Post-mortem analysis on Jordan’s Prime Minister
Question #224 on the DAGGRE site resolved as “yes,” giving another surprise to many forecasters who gave a low probability for the question. Our Brier score, which refers to the distance between our forecast and the true answer, was 1.2. The Brier score ranges from 0..2, with perfect predictions getting 0, while a coin toss gets 0.5. This should prompt us to look back and see what we might have missed.
There were quite a few indicators available to forecasters before October 10 that Fayez Tarawneh would cease to be Prime Minister of Jordan. Going back to September 8, there were already reports of widespread distrust of the transitional government by the Jordanian people. Rising gasoline prices led to widespread protests demanding resignations from the Prime Minister and his cabinet. The lower house of parliament also signed a motion of no confidence against Tarawneh’s government.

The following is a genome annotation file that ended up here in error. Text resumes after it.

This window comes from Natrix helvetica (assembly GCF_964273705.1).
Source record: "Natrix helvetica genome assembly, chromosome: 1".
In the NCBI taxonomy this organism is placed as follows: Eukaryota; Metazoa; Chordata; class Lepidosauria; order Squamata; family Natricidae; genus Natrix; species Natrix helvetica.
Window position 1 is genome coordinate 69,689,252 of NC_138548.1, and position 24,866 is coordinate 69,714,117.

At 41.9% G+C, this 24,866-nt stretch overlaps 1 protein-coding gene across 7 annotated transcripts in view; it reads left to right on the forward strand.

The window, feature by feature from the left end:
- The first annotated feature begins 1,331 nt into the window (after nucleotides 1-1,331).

An article from The Guardian on October 4 led with a sub-heading, “King Abdullah set to appoint fifth prime minister since start of Arab spring as opposition prepares for protest.” The article goes on to discuss how the current Parliament was being dissolved and even states that Tarawneh was only a “stopgap” for the rapidly evolving government. Jordan’s constitution states that the cabinet must resign within a week of parliament’s dissolution.
BBC News corroborated reports of Jordan’s dissolved parliament. The article notes that King Abdullah has made changes to the government in the past when the Jordanian people express discontent. Elections for a new government were expected to be set before the end of the year.